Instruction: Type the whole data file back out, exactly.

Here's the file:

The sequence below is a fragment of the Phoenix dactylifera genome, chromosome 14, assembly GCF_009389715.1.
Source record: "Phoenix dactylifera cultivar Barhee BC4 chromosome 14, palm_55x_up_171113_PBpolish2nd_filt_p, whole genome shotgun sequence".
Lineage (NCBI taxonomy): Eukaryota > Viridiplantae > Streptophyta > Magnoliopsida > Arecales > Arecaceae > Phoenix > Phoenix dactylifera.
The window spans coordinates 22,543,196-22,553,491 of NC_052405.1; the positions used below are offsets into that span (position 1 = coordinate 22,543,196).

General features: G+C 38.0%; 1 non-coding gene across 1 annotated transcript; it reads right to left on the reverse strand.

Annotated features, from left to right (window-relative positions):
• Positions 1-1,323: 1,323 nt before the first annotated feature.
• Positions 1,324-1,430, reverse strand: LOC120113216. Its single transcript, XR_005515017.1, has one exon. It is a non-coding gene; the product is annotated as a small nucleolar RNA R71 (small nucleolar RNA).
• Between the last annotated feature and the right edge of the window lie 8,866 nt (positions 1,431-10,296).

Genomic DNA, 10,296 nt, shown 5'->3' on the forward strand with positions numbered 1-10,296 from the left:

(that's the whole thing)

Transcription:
The sequence below is a fragment of the Phoenix dactylifera genome, chromosome 14, assembly GCF_009389715.1.
Source record: "Phoenix dactylifera cultivar Barhee BC4 chromosome 14, palm_55x_up_171113_PBpolish2nd_filt_p, whole genome shotgun sequence".
Lineage (NCBI taxonomy): Eukaryota > Viridiplantae > Streptophyta > Magnoliopsida > Arecales > Arecaceae > Phoenix > Phoenix dactylifera.
The window spans coordinates 22,543,196-22,553,491 of NC_052405.1; the positions used below are offsets into that span (position 1 = coordinate 22,543,196).

General features: G+C 38.0%; 1 non-coding gene across 1 annotated transcript; it reads right to left on the reverse strand.

Annotated features, from left to right (window-relative positions):
• Positions 1-1,323: 1,323 nt before the first annotated feature.
• Positions 1,324-1,430, reverse strand: LOC120113216. Its single transcript, XR_005515017.1, has one exon. It is a non-coding gene; the product is annotated as a small nucleolar RNA R71 (small nucleolar RNA).
• Between the last annotated feature and the right edge of the window lie 8,866 nt (positions 1,431-10,296).

Genomic DNA, 10,296 nt, shown 5'->3' on the forward strand with positions numbered 1-10,296 from the left: